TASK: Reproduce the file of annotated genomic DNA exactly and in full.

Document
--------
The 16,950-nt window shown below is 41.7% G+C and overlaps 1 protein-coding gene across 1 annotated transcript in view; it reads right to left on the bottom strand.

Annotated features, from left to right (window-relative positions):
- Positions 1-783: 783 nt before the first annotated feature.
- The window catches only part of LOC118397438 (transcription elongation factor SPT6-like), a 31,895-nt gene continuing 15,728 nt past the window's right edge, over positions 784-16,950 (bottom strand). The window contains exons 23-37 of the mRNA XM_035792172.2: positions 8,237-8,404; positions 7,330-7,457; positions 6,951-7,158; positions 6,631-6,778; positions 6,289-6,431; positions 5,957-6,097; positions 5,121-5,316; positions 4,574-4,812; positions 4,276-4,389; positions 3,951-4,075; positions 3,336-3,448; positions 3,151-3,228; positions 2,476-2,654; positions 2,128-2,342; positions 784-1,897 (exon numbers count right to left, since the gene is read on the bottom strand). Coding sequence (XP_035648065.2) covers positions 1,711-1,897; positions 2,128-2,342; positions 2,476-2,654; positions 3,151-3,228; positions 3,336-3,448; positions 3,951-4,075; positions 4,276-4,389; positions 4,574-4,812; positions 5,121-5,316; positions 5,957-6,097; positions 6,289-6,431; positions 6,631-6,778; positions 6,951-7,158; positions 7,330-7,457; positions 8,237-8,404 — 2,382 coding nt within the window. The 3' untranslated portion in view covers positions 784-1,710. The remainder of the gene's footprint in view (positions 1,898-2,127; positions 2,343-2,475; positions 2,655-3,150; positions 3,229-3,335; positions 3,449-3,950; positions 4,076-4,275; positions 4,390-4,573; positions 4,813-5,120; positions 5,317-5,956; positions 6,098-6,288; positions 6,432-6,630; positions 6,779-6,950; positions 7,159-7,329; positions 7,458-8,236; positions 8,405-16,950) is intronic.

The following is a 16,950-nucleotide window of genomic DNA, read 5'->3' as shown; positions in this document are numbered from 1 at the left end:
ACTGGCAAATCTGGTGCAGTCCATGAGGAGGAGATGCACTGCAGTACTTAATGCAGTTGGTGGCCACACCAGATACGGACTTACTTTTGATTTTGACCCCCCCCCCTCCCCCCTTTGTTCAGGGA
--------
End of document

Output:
The 16,950-nt window shown below is 41.7% G+C and overlaps 1 protein-coding gene across 1 annotated transcript in view; it reads right to left on the bottom strand.

Annotated features, from left to right (window-relative positions):
- Positions 1-783: 783 nt before the first annotated feature.
- The window catches only part of LOC118397438 (transcription elongation factor SPT6-like), a 31,895-nt gene continuing 15,728 nt past the window's right edge, over positions 784-16,950 (bottom strand). The window contains exons 23-37 of the mRNA XM_035792172.2: positions 8,237-8,404; positions 7,330-7,457; positions 6,951-7,158; positions 6,631-6,778; positions 6,289-6,431; positions 5,957-6,097; positions 5,121-5,316; positions 4,574-4,812; positions 4,276-4,389; positions 3,951-4,075; positions 3,336-3,448; positions 3,151-3,228; positions 2,476-2,654; positions 2,128-2,342; positions 784-1,897 (exon numbers count right to left, since the gene is read on the bottom strand). Coding sequence (XP_035648065.2) covers positions 1,711-1,897; positions 2,128-2,342; positions 2,476-2,654; positions 3,151-3,228; positions 3,336-3,448; positions 3,951-4,075; positions 4,276-4,389; positions 4,574-4,812; positions 5,121-5,316; positions 5,957-6,097; positions 6,289-6,431; positions 6,631-6,778; positions 6,951-7,158; positions 7,330-7,457; positions 8,237-8,404 — 2,382 coding nt within the window. The 3' untranslated portion in view covers positions 784-1,710. The remainder of the gene's footprint in view (positions 1,898-2,127; positions 2,343-2,475; positions 2,655-3,150; positions 3,229-3,335; positions 3,449-3,950; positions 4,076-4,275; positions 4,390-4,573; positions 4,813-5,120; positions 5,317-5,956; positions 6,098-6,288; positions 6,432-6,630; positions 6,779-6,950; positions 7,159-7,329; positions 7,458-8,236; positions 8,405-16,950) is intronic.

The following is a 16,950-nucleotide window of genomic DNA, read 5'->3' as shown; positions in this document are numbered from 1 at the left end:
ACTGGCAAATCTGGTGCAGTCCATGAGGAGGAGATGCACTGCAGTACTTAATGCAGTTGGTGGCCACACCAGATACGGACTTACTTTTGATTTTGACCCCCCCCCCTCCCCCCTTTGTTCAGGGA